They never passed the House, but once he had a famous meeting at Los Angeles International Airport in January of 1980, the Kemp people and the Reagan people — but particularly Kemp and Reagan — after that, Reagan agreed, and the rest is history.
Kokai: I have to ask you: We often hear “bleeding-heart” used with “liberal.” Your title calls him a bleeding-heart conservative. Why?
Barnes: The reason is, you know, Kemp always talked about, “We need to make the Republican party broader. We need to bring it back to being the party of Abraham Lincoln.” This was a constant comment of his. And he really tried to do that.
He thought that conservative principles and conservative ideas would work as well in a prosperous suburb and would work just that well in a poor community in a city, and wanted to take tax cuts and enterprise zones and school choice and all these things to African-American neighborhoods and Hispanic neighborhoods.
He really pressed for other Republicans to follow him and to go into these neighborhoods and campaign there. He didn’t think that African-Americans should be Democrats. He thought they were natural Republicans, which they had been, of course, after the Civil War for a long, long time. But they had become so strongly Democratic, and he wanted to change that. He wanted Hispanics and other immigrants to be Republicans because he thought that that’s where they belonged, that the conservative ideas were the ones [that] actually would serve them the best.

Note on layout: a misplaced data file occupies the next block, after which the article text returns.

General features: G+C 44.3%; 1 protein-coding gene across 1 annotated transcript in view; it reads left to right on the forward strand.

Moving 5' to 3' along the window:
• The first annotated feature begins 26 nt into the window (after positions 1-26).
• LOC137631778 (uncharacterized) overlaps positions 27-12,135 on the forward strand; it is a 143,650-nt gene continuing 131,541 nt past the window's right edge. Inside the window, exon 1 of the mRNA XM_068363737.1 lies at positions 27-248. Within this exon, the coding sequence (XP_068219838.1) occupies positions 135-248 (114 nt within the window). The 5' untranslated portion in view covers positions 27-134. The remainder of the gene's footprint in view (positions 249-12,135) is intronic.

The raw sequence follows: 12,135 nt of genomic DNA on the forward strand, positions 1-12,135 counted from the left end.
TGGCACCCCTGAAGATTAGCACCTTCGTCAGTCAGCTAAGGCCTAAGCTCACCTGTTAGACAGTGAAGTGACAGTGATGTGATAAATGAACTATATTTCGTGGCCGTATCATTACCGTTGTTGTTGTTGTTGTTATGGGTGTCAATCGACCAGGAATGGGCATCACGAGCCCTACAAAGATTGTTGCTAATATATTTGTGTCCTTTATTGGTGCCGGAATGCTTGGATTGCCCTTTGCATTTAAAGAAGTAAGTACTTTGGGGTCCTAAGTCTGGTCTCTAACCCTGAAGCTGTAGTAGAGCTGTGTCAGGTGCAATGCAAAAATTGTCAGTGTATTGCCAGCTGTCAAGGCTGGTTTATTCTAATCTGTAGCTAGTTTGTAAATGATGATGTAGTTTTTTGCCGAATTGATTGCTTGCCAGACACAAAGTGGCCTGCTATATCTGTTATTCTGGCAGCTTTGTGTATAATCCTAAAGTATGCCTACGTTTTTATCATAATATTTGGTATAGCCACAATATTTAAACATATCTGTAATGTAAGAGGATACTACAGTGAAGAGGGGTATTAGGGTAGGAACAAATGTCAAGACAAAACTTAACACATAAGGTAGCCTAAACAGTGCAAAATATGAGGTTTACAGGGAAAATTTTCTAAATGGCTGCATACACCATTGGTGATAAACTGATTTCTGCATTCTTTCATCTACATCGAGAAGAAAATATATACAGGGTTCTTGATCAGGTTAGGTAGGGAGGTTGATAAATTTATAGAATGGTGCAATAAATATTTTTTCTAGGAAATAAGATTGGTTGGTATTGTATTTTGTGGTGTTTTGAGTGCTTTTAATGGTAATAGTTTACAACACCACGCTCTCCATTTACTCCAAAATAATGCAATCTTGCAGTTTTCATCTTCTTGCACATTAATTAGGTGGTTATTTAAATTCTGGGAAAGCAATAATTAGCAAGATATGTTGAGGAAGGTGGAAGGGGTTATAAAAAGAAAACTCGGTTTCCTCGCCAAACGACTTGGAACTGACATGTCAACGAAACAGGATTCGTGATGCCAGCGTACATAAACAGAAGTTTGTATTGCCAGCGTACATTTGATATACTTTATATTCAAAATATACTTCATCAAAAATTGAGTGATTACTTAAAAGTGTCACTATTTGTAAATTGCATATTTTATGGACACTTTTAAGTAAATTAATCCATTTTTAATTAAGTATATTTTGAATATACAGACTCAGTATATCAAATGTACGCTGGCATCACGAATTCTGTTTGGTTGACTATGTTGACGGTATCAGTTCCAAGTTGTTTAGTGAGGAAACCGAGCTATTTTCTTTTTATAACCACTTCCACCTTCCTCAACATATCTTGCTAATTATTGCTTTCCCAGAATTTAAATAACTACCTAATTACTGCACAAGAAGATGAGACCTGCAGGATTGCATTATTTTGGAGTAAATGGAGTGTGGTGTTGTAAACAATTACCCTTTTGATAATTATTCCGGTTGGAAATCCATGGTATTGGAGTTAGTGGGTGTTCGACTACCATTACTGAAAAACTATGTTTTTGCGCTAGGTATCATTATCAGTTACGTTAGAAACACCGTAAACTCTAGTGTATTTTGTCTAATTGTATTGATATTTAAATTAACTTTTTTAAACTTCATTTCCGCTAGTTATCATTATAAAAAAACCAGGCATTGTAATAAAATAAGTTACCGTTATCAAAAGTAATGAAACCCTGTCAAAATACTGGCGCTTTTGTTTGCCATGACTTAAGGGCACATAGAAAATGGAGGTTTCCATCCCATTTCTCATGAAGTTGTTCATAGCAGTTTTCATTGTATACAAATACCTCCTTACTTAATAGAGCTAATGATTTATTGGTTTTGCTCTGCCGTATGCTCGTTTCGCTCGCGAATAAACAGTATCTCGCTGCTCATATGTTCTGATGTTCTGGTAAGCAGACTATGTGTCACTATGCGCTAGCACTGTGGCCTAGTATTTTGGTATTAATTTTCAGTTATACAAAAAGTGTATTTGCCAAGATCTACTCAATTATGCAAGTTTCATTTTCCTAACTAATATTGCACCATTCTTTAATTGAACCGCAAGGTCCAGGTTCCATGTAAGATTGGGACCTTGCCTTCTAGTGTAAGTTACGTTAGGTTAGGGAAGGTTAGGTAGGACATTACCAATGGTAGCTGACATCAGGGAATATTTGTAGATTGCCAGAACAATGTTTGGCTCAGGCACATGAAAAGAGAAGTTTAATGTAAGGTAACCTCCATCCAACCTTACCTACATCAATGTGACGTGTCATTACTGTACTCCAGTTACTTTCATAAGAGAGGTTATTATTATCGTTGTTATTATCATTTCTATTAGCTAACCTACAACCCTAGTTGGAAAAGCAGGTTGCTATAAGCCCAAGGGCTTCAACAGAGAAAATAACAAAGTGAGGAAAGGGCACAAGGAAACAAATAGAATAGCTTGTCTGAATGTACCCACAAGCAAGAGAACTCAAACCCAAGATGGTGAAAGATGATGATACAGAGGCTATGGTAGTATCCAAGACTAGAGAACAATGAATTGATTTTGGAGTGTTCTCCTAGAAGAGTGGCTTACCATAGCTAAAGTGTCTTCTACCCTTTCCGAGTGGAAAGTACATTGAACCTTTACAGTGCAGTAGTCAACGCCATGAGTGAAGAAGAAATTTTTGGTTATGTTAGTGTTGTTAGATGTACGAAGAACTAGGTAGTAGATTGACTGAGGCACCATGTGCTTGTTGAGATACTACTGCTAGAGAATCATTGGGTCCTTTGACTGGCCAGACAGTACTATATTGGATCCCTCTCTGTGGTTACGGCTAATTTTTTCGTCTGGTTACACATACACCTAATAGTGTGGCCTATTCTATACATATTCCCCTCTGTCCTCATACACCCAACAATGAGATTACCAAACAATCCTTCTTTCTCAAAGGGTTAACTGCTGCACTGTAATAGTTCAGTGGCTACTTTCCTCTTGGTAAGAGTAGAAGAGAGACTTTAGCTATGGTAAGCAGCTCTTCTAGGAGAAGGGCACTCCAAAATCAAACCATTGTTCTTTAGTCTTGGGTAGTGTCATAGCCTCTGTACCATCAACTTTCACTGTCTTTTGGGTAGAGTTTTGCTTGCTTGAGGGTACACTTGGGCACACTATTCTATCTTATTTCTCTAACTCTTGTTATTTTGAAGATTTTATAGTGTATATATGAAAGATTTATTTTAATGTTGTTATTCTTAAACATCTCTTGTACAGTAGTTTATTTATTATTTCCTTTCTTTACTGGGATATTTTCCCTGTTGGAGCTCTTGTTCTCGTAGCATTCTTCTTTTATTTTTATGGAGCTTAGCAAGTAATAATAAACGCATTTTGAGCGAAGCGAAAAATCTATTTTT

Kokai: … One way in which Jack Kemp’s legacy lives on is his influence on people like the new speaker of the U.S. House.
Barnes: Indeed. Paul Ryan was an acolyte. He worked for Jack Kemp. It was one of his first jobs in Washington, after graduating from college. He worked at what is a now defunct think tank called Empower America. I’ve talked to Paul Ryan about this many times, and he said it was the most thrilling job he could possibly have. All these famous conservative economists [came] to see Jack Kemp, whether it was Milton Friedman, Martin Feldstein, Murray Weidenbaum, or all these great economists, Alan Greenspan.
He just said he learned so much at Kemp’s footsteps and as a supply-side acolyte of Kemp. The other thing about Kemp that he reflects is that Kemp never spoke ill, personally, of anybody. Paul Ryan doesn’t, either. He may disagree on issues and principles with Democrats and liberals, but he never attacks them personally. That’s one of the reasons why he is so highly thought of.